Māori wards in Whanganui are almost certainly off the table for 2022 as a local iwi flags concerns that any new arrangements could affect existing ties with the district council.
Whanganui mayor Hamish McDouall says Whanganui District Council will vote on Māori wards only with the say so of three local tribes – Ngā Rauru, Ngā Wairiki Ngāti Apa and Whanganui iwi Tūpoho.
Councils must decide before today, Friday May 21, whether to introduce Māori wards in time for the 2022 elections.
Iwi leader John Maihi says he congratulates those who are introducing Māori wards, but Tūpoho is "not really keen".
He says the iwi already has an effective working relationship with council and wants to stick with existing arrangements – an agreement he says was signed with the council more than 10 years ago.
"If we want to call the mayor and the chief executive together, we meet. We certainly make our faces available. If there's something we don't like, we will discuss it."
The agreement, signed in 2000, is updated every three years, Maihi says.
"The voice at the table – we're not really keen, we'll do it in our own time, in our own way. We've just taken the position that we need to make sure we're up front when things happen.
"Is that a vote at the table? No, it's not but I have been in the position now for a long time and I know they won't go past without us having a full and final discussion.
"Whether that's the right way to do it? I have to say times have changed. More information is needed. We've got to talk with each other further."
Maihi said one issue was that Tūpoho would not be comfortable if representatives elected to Māori wards did not whakapapa to the land or the iwi.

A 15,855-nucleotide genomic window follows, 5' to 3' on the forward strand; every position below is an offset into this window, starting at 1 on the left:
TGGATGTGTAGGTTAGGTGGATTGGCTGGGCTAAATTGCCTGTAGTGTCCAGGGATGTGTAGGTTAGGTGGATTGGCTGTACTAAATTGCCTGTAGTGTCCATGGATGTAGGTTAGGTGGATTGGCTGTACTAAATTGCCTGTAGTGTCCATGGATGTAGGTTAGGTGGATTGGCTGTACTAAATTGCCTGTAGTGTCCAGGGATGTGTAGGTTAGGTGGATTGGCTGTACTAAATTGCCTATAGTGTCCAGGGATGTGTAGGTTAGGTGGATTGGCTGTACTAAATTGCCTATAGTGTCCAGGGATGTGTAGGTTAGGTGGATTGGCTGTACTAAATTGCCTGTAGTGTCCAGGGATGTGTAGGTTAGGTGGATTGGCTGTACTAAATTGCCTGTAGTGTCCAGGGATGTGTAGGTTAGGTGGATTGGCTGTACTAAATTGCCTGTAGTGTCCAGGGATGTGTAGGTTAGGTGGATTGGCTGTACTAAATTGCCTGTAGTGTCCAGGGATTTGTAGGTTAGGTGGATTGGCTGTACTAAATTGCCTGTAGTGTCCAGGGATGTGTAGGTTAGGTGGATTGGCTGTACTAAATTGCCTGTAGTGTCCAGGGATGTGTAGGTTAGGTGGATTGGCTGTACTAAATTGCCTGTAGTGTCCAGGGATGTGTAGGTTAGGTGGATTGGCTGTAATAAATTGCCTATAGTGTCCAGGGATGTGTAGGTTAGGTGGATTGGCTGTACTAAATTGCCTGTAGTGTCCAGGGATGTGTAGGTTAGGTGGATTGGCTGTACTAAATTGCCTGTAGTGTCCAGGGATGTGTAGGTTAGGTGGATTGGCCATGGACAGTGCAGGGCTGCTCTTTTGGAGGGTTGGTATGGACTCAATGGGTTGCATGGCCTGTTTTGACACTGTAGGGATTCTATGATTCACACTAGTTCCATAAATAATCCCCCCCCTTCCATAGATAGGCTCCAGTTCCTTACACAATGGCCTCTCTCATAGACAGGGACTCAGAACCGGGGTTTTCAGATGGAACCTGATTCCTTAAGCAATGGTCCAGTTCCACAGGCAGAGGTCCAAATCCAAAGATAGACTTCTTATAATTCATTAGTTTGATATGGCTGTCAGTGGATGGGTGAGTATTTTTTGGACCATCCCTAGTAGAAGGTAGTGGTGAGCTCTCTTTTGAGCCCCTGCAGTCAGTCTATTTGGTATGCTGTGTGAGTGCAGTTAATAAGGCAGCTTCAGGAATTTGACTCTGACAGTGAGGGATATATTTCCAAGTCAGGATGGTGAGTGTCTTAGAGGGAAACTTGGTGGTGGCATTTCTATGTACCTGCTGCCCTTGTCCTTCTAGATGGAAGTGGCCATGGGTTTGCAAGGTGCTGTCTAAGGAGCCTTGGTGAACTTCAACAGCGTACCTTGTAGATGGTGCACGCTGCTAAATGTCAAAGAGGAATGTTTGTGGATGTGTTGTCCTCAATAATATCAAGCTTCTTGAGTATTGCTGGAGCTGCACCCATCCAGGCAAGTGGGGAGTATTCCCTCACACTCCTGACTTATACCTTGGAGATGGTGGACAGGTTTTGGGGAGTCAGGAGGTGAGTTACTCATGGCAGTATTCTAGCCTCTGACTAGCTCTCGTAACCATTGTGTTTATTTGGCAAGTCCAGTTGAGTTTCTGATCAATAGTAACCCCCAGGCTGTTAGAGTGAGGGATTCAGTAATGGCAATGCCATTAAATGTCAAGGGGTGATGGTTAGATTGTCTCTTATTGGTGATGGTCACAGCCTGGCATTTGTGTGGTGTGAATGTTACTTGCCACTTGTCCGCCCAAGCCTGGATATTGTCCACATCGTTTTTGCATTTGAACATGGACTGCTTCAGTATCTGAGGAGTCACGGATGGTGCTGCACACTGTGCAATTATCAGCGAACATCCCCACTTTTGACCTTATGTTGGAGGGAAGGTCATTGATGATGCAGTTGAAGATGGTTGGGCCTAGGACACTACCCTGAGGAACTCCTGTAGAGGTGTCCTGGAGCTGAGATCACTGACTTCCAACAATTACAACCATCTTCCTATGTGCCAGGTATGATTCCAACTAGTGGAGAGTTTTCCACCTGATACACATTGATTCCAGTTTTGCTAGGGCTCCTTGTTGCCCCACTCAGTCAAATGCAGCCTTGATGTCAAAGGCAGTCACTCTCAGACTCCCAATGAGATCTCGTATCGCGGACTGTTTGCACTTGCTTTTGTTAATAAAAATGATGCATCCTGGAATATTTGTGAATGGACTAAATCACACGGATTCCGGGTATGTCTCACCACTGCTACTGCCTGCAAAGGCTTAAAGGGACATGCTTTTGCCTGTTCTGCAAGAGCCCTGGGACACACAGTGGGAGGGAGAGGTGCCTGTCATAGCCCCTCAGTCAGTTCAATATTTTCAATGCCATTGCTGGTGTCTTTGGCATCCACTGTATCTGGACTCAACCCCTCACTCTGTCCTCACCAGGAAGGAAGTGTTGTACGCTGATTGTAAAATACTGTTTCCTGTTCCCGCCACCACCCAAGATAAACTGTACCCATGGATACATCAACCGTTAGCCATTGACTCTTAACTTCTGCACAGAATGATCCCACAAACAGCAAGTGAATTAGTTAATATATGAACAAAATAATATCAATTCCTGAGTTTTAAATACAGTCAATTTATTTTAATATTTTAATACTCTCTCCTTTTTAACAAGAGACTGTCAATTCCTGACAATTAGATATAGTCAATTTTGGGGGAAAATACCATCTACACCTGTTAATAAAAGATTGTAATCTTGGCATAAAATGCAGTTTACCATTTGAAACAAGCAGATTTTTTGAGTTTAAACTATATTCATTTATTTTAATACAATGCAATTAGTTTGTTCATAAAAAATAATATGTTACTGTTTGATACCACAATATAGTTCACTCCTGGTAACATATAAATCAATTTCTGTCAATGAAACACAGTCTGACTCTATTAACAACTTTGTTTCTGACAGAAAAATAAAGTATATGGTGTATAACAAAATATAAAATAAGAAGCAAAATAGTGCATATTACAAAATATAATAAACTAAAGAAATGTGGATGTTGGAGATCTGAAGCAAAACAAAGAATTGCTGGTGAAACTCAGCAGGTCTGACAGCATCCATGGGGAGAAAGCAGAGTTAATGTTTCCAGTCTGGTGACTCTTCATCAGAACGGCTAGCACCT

Te Kaahui o Rauru tumu whakarae Mike Neho says Ngā Rauru will also continue with existing arrangements established with the council.
He says the iwi has been busy with other key priorities and has not had a full discussion on Māori representation. However, it is supportive in principle and looks forward to working on Māori wards with the council.
"As long as it doesn't undermine the mana whenua, it can only be another tool for Māori to use to advance our aspirations as mana whenua. In that context I would support a Māori ward. It enhances opportunity for Māori across the catchment area of the Whanganui District Council."
Ngā Wairiki Ngāti Apa chair Pahia Turia says hapū and iwi throughout the Rangitīkei gave a clear signal of support for Māori wards to the Rangitīkei District Council but a wider conversation is needed about "Māori/iwi" representation in local government.
He said he was aware of concerns that Māori constituencies should not supercede hapū and iwi relationships already built with local government.
"I suppose the fear is that Māori wards will become the substitute voice for what we believe to be an iwi partnership based under Te Tiriti o Waitangi," Turia said.
"Māori representation will not be the default voice for iwi, we don't see it as that - and I don't think Rangitīkei District Council sees it as that either.
"If the worry is that we'll end up with people saying 'well, I'm an elected representative, and I'm elected to represent the interests of Māori' and that will supercede the voice of iwi, I don't think so. Not on our watch.
"There are lots of different things that our people need to take into consideration when we start to think about Māori wards. What our tūpuna signed up to was a partnership."